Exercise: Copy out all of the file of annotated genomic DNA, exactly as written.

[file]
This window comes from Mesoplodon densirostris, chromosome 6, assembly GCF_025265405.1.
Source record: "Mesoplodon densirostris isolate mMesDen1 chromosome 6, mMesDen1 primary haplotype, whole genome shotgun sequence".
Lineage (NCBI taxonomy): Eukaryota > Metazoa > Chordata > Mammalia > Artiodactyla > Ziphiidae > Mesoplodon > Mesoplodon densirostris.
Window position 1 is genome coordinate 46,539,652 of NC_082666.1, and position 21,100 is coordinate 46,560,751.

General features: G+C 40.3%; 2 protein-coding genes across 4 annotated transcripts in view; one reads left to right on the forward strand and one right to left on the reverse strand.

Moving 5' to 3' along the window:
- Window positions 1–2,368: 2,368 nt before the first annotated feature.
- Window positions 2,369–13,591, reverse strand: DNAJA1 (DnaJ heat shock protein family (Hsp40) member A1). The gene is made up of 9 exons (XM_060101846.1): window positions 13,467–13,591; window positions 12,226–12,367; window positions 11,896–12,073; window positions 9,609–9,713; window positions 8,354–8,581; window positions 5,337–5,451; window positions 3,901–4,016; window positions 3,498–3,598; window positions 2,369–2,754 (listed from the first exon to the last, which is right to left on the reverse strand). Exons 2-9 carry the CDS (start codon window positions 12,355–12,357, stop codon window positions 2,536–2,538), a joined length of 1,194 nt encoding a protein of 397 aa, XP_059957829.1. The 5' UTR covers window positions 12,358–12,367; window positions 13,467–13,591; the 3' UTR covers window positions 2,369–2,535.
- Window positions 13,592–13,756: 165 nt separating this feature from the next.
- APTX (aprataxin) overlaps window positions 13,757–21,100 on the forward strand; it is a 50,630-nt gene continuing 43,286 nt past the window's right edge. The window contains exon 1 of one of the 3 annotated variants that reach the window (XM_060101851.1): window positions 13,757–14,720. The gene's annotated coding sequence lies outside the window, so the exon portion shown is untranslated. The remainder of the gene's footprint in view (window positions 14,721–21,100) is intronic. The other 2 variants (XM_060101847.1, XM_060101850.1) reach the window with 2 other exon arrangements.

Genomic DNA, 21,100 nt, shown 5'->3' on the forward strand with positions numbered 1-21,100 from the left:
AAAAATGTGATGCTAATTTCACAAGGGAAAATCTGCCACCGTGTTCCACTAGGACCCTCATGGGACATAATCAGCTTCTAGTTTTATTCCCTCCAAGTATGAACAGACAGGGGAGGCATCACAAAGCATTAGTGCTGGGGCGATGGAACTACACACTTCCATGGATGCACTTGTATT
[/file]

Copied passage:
This window comes from Mesoplodon densirostris, chromosome 6, assembly GCF_025265405.1.
Source record: "Mesoplodon densirostris isolate mMesDen1 chromosome 6, mMesDen1 primary haplotype, whole genome shotgun sequence".
Lineage (NCBI taxonomy): Eukaryota > Metazoa > Chordata > Mammalia > Artiodactyla > Ziphiidae > Mesoplodon > Mesoplodon densirostris.
Window position 1 is genome coordinate 46,539,652 of NC_082666.1, and position 21,100 is coordinate 46,560,751.

General features: G+C 40.3%; 2 protein-coding genes across 4 annotated transcripts in view; one reads left to right on the forward strand and one right to left on the reverse strand.

Moving 5' to 3' along the window:
- Window positions 1–2,368: 2,368 nt before the first annotated feature.
- Window positions 2,369–13,591, reverse strand: DNAJA1 (DnaJ heat shock protein family (Hsp40) member A1). The gene is made up of 9 exons (XM_060101846.1): window positions 13,467–13,591; window positions 12,226–12,367; window positions 11,896–12,073; window positions 9,609–9,713; window positions 8,354–8,581; window positions 5,337–5,451; window positions 3,901–4,016; window positions 3,498–3,598; window positions 2,369–2,754 (listed from the first exon to the last, which is right to left on the reverse strand). Exons 2-9 carry the CDS (start codon window positions 12,355–12,357, stop codon window positions 2,536–2,538), a joined length of 1,194 nt encoding a protein of 397 aa, XP_059957829.1. The 5' UTR covers window positions 12,358–12,367; window positions 13,467–13,591; the 3' UTR covers window positions 2,369–2,535.
- Window positions 13,592–13,756: 165 nt separating this feature from the next.
- APTX (aprataxin) overlaps window positions 13,757–21,100 on the forward strand; it is a 50,630-nt gene continuing 43,286 nt past the window's right edge. The window contains exon 1 of one of the 3 annotated variants that reach the window (XM_060101851.1): window positions 13,757–14,720. The gene's annotated coding sequence lies outside the window, so the exon portion shown is untranslated. The remainder of the gene's footprint in view (window positions 14,721–21,100) is intronic. The other 2 variants (XM_060101847.1, XM_060101850.1) reach the window with 2 other exon arrangements.

Genomic DNA, 21,100 nt, shown 5'->3' on the forward strand with positions numbered 1-21,100 from the left:
AAAAATGTGATGCTAATTTCACAAGGGAAAATCTGCCACCGTGTTCCACTAGGACCCTCATGGGACATAATCAGCTTCTAGTTTTATTCCCTCCAAGTATGAACAGACAGGGGAGGCATCACAAAGCATTAGTGCTGGGGCGATGGAACTACACACTTCCATGGATGCACTTGTATT